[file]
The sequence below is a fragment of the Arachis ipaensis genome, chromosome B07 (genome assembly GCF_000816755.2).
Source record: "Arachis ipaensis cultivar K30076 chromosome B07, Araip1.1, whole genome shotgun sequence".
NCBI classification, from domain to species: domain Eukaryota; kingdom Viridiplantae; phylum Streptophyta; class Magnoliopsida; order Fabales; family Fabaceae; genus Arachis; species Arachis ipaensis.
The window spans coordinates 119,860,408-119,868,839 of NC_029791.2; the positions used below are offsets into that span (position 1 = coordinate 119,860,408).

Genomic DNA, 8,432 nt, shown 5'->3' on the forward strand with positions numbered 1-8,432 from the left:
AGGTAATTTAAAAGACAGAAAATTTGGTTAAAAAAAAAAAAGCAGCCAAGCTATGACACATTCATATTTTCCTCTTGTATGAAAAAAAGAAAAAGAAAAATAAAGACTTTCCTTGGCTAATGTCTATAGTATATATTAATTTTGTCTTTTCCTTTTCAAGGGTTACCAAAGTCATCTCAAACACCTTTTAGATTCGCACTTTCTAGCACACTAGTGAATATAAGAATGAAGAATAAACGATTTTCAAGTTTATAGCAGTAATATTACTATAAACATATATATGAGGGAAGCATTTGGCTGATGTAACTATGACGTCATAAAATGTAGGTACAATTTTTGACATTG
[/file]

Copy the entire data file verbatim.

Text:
The sequence below is a fragment of the Arachis ipaensis genome, chromosome B07 (genome assembly GCF_000816755.2).
Source record: "Arachis ipaensis cultivar K30076 chromosome B07, Araip1.1, whole genome shotgun sequence".
NCBI classification, from domain to species: domain Eukaryota; kingdom Viridiplantae; phylum Streptophyta; class Magnoliopsida; order Fabales; family Fabaceae; genus Arachis; species Arachis ipaensis.
The window spans coordinates 119,860,408-119,868,839 of NC_029791.2; the positions used below are offsets into that span (position 1 = coordinate 119,860,408).

Genomic DNA, 8,432 nt, shown 5'->3' on the forward strand with positions numbered 1-8,432 from the left:
AGGTAATTTAAAAGACAGAAAATTTGGTTAAAAAAAAAAAAGCAGCCAAGCTATGACACATTCATATTTTCCTCTTGTATGAAAAAAAGAAAAAGAAAAATAAAGACTTTCCTTGGCTAATGTCTATAGTATATATTAATTTTGTCTTTTCCTTTTCAAGGGTTACCAAAGTCATCTCAAACACCTTTTAGATTCGCACTTTCTAGCACACTAGTGAATATAAGAATGAAGAATAAACGATTTTCAAGTTTATAGCAGTAATATTACTATAAACATATATATGAGGGAAGCATTTGGCTGATGTAACTATGACGTCATAAAATGTAGGTACAATTTTTGACATTG